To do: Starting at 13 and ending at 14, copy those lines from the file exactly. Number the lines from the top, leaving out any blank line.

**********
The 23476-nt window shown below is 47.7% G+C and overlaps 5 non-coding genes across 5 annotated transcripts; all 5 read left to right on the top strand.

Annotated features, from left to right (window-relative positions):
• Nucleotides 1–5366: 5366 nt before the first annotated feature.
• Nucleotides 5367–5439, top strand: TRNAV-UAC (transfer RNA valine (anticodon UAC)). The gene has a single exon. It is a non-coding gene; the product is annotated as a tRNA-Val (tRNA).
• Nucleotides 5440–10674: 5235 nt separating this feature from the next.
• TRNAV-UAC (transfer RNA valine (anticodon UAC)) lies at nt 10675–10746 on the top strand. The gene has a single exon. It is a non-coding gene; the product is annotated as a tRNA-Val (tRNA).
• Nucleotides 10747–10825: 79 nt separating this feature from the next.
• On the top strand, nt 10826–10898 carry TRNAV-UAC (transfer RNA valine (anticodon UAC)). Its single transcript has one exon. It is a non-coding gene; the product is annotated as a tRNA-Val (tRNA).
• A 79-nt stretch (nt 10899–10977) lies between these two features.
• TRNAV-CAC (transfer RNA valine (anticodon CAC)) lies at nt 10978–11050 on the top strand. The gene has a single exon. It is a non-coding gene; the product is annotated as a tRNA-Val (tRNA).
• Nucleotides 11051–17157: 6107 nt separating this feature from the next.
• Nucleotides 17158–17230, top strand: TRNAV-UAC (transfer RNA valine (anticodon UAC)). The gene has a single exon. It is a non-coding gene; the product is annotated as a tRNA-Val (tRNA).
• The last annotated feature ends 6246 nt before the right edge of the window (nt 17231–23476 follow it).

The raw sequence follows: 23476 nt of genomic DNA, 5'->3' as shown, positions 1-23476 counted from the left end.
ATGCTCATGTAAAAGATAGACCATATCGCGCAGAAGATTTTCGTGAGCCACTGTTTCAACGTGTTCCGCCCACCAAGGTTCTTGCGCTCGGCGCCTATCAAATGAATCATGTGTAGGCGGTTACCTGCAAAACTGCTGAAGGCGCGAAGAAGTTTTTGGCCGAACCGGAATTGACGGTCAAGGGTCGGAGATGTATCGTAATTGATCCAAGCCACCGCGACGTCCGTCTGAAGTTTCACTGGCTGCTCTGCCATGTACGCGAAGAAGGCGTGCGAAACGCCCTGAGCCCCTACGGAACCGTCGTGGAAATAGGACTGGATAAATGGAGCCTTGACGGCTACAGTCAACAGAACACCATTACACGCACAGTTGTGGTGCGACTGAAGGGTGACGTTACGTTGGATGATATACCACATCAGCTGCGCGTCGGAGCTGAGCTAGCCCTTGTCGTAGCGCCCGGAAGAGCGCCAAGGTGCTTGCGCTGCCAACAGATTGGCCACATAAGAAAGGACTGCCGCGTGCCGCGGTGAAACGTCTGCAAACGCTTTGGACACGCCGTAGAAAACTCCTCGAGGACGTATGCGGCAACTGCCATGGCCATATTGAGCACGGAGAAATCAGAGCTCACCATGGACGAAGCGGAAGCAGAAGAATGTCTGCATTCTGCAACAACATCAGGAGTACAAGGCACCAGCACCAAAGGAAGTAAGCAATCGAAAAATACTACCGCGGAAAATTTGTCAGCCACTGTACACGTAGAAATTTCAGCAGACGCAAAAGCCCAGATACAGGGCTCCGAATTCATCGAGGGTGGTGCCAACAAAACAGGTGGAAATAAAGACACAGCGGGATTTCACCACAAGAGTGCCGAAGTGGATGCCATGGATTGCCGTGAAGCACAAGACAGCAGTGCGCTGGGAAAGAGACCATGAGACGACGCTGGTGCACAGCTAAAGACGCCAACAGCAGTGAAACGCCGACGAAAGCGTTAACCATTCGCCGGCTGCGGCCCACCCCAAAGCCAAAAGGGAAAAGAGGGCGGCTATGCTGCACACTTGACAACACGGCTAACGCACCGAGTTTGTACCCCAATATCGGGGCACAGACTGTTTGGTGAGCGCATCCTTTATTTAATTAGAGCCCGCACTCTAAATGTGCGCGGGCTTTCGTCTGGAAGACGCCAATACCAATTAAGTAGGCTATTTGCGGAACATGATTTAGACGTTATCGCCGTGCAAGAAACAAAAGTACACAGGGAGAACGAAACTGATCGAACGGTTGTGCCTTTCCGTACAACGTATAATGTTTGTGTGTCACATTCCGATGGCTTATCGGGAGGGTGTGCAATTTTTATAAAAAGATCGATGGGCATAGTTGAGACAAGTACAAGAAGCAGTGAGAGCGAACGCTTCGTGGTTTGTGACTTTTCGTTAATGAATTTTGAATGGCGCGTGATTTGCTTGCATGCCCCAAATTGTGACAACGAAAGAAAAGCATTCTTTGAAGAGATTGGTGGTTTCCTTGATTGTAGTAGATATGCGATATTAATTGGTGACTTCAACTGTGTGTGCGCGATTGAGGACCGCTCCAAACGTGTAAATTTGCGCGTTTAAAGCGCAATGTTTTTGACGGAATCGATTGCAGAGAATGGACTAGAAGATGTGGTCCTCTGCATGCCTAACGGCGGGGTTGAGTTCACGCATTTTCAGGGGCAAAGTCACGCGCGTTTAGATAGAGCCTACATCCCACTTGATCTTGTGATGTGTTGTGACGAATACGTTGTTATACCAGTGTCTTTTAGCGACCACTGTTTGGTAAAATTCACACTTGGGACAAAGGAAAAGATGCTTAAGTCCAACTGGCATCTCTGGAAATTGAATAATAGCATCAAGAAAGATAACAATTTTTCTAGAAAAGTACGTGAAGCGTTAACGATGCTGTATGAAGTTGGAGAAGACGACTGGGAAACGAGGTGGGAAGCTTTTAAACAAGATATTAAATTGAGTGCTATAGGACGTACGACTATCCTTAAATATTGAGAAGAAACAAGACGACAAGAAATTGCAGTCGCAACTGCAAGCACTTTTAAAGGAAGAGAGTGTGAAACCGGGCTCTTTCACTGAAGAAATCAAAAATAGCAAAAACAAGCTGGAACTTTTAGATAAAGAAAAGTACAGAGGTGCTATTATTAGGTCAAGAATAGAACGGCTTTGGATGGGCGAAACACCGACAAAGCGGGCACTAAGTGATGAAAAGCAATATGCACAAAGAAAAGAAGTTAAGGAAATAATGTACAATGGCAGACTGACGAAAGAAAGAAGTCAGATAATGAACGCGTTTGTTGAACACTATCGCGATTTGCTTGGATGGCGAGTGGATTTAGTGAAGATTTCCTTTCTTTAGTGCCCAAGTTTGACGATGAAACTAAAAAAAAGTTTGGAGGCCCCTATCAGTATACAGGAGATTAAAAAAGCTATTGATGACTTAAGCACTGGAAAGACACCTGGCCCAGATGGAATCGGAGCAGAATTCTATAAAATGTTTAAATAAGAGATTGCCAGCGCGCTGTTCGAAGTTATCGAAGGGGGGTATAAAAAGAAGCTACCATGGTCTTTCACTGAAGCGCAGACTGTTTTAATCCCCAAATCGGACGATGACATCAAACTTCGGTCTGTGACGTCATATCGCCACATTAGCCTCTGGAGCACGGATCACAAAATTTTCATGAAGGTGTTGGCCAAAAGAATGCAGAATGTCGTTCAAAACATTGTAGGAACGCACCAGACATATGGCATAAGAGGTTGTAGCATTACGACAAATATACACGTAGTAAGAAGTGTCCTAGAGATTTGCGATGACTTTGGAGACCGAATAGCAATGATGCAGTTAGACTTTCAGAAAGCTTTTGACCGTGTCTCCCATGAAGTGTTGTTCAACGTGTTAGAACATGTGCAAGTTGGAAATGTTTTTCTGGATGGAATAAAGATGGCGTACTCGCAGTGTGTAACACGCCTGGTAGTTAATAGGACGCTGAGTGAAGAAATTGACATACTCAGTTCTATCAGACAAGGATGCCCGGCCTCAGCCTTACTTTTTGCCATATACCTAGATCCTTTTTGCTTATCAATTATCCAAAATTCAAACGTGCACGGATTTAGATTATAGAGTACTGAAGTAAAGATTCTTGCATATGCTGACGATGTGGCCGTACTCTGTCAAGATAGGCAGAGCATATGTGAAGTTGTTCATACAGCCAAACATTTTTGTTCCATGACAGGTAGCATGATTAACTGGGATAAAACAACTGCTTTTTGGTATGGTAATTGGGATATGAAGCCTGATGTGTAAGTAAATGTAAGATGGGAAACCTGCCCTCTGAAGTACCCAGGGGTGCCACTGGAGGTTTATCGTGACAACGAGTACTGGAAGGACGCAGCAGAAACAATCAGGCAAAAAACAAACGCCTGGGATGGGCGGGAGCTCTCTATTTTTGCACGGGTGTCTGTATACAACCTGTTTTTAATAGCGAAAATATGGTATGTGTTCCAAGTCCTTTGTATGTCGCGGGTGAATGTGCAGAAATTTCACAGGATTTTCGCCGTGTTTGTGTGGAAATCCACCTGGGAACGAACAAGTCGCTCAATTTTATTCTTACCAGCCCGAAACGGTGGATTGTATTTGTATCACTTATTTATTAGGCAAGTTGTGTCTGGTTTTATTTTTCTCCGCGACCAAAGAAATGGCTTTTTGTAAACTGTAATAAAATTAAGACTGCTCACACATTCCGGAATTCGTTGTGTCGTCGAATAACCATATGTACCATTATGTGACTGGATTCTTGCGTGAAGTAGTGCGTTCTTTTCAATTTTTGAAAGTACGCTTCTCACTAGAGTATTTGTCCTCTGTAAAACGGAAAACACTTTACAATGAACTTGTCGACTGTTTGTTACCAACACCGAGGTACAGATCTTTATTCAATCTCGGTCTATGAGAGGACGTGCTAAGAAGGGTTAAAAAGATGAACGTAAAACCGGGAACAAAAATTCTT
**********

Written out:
• The last annotated feature ends 6246 nt before the right edge of the window (nt 17231–23476 follow it).

The raw sequence follows: 23476 nt of genomic DNA, 5'->3' as shown, positions 1-23476 counted from the left end.